Proven technology adds pounds, solves grazing challenges in pasture cattle

Manage grazing challenges in pasture cattle by using a proven technology to add pounds and manage coccidiosis. 

June 21, 2016

4 Min Read
Proven technology adds pounds, solves grazing challenges in pasture cattle

Though techniques for managing pasture cattle have evolved over time, cow/calf and stocker operators are still at the mercy of Mother Nature. Too much rain, not enough rain and extremes in temperature can impact the quality and quantity of forage for grazing cattle. In addition, extremely wet conditions can increase exposure to coccidia, which are detrimental to cattle health, especially in young calves.

Rumensin® is a proven technology that solves multiple challenges as cow/calf and stocker operations try to maintain cattle health and improve performance, particularly when forage is lacking or limited.

“For years, Rumensin has been used to enhance feed efficiency in feedlot cattle, but it also is a cost-effective and proven technology that improves weight gain in grazing cattle,” says Lee-Anne Walter, Ph.D. and Elanco technical consultant.

“Ultimately beef producers are selling pounds. Whether that comes in the form of heavier stocker cattle or a heavier, more uniform calf crop, Rumensin is a tool that can be used to help improve average daily gain in stocker cattle, and feed efficiency in the cow herd. In fact, it is the only ionophore approved for use in all production phases in the beef industry — including mature, reproducing beef cows.”

Cows: Make the most of available forage and produce more pounds

Achieving high pregnancy rates while maintaining low feed costs is critical to the profitability of cow/calf operations. It is well documented that adequate energy in the diet is needed so cows can reach and maintain a targeted body condition score (BCS) of 5 through the postpartum interval and into the breeding season.  An ideal BCS leads to a shorter return to estrus and higher first-service conception rates.1 Feeding Rumensin increases the energy available from feedstuffs, making it an economical source of improved energy utilization.  Rumensin can help cows better use energy from available forage — either grazed or harvested for later use — and ultimately helps producers reach the end goal: a heavier, more uniform calf crop delivering more pounds weaned per cow exposed.

Applications for feeding Rumensin in the cow herd include:

  • Utilizing as a management tool to maintain BCS and assist along with adequate dietary supplementation in improving productivity of cows that have fallen below BCS 5

  • Enhancing animal performance when feeding low-quality harvested forages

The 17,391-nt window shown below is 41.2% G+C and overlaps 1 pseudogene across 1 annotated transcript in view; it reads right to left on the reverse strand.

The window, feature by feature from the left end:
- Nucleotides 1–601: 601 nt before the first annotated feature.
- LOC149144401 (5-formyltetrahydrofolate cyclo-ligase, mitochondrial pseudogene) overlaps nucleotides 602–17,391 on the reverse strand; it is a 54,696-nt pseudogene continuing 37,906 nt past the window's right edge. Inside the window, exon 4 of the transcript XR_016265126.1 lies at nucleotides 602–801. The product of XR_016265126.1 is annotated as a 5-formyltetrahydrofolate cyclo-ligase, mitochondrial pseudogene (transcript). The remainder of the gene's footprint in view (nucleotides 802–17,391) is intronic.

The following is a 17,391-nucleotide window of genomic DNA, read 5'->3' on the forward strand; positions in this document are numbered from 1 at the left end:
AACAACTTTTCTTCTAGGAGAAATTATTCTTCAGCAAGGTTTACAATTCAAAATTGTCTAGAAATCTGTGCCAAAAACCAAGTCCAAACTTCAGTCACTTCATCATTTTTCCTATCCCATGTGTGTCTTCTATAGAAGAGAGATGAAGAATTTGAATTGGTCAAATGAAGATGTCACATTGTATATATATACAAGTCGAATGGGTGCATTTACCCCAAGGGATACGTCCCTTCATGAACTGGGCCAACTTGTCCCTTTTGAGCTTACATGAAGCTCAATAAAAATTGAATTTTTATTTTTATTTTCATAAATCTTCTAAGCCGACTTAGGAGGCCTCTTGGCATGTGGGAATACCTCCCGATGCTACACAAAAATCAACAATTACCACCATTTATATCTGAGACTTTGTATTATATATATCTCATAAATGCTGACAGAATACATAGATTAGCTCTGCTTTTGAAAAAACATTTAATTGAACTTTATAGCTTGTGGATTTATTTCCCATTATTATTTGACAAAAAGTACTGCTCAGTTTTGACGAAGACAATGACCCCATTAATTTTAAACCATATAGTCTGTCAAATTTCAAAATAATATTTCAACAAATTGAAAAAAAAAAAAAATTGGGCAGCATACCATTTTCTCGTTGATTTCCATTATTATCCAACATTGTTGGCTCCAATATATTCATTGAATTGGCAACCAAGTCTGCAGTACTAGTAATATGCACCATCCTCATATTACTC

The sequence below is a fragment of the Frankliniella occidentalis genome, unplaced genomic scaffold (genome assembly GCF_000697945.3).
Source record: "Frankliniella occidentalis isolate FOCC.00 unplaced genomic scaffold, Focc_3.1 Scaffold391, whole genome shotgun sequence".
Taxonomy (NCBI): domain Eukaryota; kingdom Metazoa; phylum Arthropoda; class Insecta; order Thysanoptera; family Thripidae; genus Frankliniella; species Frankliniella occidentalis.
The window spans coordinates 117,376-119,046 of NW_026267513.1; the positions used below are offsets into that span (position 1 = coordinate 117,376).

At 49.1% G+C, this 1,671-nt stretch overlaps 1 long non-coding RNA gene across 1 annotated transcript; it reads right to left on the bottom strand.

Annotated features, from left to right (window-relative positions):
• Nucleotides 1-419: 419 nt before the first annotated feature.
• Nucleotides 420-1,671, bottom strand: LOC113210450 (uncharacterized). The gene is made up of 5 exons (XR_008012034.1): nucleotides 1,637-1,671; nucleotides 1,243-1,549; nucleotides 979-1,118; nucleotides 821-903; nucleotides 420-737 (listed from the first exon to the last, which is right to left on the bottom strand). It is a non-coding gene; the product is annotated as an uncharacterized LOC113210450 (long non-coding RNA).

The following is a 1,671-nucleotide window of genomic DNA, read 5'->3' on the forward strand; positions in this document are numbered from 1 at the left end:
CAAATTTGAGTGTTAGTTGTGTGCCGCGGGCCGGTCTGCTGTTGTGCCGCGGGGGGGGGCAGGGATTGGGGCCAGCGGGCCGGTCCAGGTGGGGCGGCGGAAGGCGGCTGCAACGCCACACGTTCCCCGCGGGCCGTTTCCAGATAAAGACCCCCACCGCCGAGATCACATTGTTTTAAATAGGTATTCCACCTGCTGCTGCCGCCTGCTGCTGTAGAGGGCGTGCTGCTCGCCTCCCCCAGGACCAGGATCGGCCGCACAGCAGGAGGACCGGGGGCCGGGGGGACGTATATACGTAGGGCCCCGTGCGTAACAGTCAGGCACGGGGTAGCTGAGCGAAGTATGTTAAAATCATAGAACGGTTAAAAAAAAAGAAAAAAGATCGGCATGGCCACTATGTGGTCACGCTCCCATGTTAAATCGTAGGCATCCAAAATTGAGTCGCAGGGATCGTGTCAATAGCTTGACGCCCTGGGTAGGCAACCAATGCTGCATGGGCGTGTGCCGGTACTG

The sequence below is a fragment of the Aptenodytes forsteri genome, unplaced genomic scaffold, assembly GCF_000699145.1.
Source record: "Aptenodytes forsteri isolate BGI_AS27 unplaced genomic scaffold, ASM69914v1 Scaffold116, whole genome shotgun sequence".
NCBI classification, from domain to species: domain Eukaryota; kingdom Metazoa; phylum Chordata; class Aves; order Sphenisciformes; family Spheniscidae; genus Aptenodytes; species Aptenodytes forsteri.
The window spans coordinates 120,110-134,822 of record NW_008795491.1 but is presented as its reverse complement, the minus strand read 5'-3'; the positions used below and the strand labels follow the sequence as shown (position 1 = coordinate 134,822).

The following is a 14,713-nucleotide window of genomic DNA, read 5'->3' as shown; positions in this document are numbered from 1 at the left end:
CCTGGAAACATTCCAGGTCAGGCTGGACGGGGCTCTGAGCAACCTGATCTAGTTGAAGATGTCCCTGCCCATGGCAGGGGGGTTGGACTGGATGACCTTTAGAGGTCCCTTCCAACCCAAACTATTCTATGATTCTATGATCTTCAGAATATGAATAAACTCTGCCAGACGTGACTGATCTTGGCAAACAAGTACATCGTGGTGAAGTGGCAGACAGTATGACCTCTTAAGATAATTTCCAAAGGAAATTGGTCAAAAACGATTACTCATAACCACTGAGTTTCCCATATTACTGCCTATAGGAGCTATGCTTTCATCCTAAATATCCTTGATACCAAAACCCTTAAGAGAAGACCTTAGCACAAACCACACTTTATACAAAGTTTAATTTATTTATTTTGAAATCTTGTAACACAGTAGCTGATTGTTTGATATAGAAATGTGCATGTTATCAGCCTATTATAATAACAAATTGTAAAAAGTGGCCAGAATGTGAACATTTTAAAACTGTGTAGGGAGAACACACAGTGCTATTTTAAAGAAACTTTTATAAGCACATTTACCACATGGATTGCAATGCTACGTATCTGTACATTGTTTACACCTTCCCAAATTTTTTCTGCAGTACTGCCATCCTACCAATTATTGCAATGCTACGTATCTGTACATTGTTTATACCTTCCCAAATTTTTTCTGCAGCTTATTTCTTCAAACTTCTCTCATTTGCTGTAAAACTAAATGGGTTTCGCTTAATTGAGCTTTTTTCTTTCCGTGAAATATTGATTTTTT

• Reducing feed costs when hay prices are high

Replacement heifers: Boost reproductive performance

“Feeding Rumensin to replacement heifers is a great way to launch their lifetime productivity in the cow herd,” says Walter. “We’ve known for a long time that replacement heifers reach puberty earlier when fed higher energy diets compared to those fed lower energy, low-quality forage diets.”

Studies have also demonstrated that heifers receiving Rumensin reached puberty and first estrus from 10 to 21 days sooner than those not fed Rumensin.2

Stocker cattle: Improve ADG to optimize value per head

Stocker cattle fed Rumensin can gain an additional 20 pounds or more per head during a 100-day grazing period, 3 at a cost of just pennies per head per day. Rumensin consistently improves average daily gain (ADG), since it helps cattle get the most from their diet, even as forage quality and sources change due to environmental conditions throughout the grazing season. A variety of feeding options are available to fit each operator’s management practices including use in complete feeds, supplements and FDA-approved blocks or free-choice minerals.

Preventing and controlling coccidiosis

Another benefit of Rumensin is its effectiveness in controlling and preventing coccidiosis. “Coccidia are endemic to the cattle population in the United States,” says Walter. “Calves, due to their reduced immunity, are likely to develop coccidiosis, even though five percent or less may show clinical signs.4 So, feeding Rumensin through the grazing season will prevent the subclinical aspects of coccidiosis from reducing gains.”

Young calves are the most susceptible to coccidiosis, especially if they are exposed to cow manure during wet weather when herds are grouped in small feeding areas in late winter or early spring. Cattle spread out on dry pasture keeps the coccidia oocyst passed in manure diluted over a larger surface area to reduce the opportunity of exposure.

“As producers wean calves, including Rumensin in the ration at the labeled rate will prevent clinical outbreaks of the disease during this stressful time in the calves’ lives and also help break the protozoan’s life cycle to reduce further incidence,” Walter concludes.

For more information about the benefits of Rumensin in grazing cattle, talk with your local Elanco sales representative or read more at

Consumption by unapproved species or feeding undiluted may be toxic or fatal. Do not feed to veal calves. The label contains complete use information, including cautions and warnings. Always read, understand and follow the label and use directions.

1Thomas, E. 1978. “Critical Point” Feeding of Rumensin in the Beef-Cow Operation.” Elanco Animal Health. Rumensin Technical Manual for Pasture and Range Cattle.

2Elanco Animal Health. Data on file.

3Rathmacher, R. 1977. 24 trials. Elanco Animal Health. Data on file.

4Dedrickson, Coccidiosis in Beef Calves


Rumensin® is a trademark for Elanco’s brand of monensin sodium. 

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